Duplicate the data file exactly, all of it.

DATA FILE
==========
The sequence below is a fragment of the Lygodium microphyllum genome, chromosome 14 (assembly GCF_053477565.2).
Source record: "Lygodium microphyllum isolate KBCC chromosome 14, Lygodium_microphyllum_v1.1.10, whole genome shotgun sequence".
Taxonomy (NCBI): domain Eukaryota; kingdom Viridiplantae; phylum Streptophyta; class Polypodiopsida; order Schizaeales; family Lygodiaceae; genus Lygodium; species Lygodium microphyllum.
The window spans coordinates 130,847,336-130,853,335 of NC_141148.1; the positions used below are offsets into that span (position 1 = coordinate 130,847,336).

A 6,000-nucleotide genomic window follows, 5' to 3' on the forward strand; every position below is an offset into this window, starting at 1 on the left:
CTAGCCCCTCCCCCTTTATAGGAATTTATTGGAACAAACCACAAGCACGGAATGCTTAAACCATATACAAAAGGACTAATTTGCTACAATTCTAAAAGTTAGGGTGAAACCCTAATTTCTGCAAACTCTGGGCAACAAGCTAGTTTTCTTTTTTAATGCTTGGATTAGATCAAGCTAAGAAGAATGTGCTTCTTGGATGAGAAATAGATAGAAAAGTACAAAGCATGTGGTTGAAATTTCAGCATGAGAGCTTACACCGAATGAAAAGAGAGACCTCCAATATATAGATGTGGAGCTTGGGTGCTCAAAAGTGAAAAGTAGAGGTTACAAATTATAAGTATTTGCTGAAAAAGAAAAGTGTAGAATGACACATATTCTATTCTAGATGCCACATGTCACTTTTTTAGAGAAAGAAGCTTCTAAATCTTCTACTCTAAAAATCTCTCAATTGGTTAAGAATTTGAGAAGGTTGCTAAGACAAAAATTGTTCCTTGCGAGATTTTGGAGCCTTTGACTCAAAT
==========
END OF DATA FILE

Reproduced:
The sequence below is a fragment of the Lygodium microphyllum genome, chromosome 14 (assembly GCF_053477565.2).
Source record: "Lygodium microphyllum isolate KBCC chromosome 14, Lygodium_microphyllum_v1.1.10, whole genome shotgun sequence".
Taxonomy (NCBI): domain Eukaryota; kingdom Viridiplantae; phylum Streptophyta; class Polypodiopsida; order Schizaeales; family Lygodiaceae; genus Lygodium; species Lygodium microphyllum.
The window spans coordinates 130,847,336-130,853,335 of NC_141148.1; the positions used below are offsets into that span (position 1 = coordinate 130,847,336).

A 6,000-nucleotide genomic window follows, 5' to 3' on the forward strand; every position below is an offset into this window, starting at 1 on the left:
CTAGCCCCTCCCCCTTTATAGGAATTTATTGGAACAAACCACAAGCACGGAATGCTTAAACCATATACAAAAGGACTAATTTGCTACAATTCTAAAAGTTAGGGTGAAACCCTAATTTCTGCAAACTCTGGGCAACAAGCTAGTTTTCTTTTTTAATGCTTGGATTAGATCAAGCTAAGAAGAATGTGCTTCTTGGATGAGAAATAGATAGAAAAGTACAAAGCATGTGGTTGAAATTTCAGCATGAGAGCTTACACCGAATGAAAAGAGAGACCTCCAATATATAGATGTGGAGCTTGGGTGCTCAAAAGTGAAAAGTAGAGGTTACAAATTATAAGTATTTGCTGAAAAAGAAAAGTGTAGAATGACACATATTCTATTCTAGATGCCACATGTCACTTTTTTAGAGAAAGAAGCTTCTAAATCTTCTACTCTAAAAATCTCTCAATTGGTTAAGAATTTGAGAAGGTTGCTAAGACAAAAATTGTTCCTTGCGAGATTTTGGAGCCTTTGACTCAAAT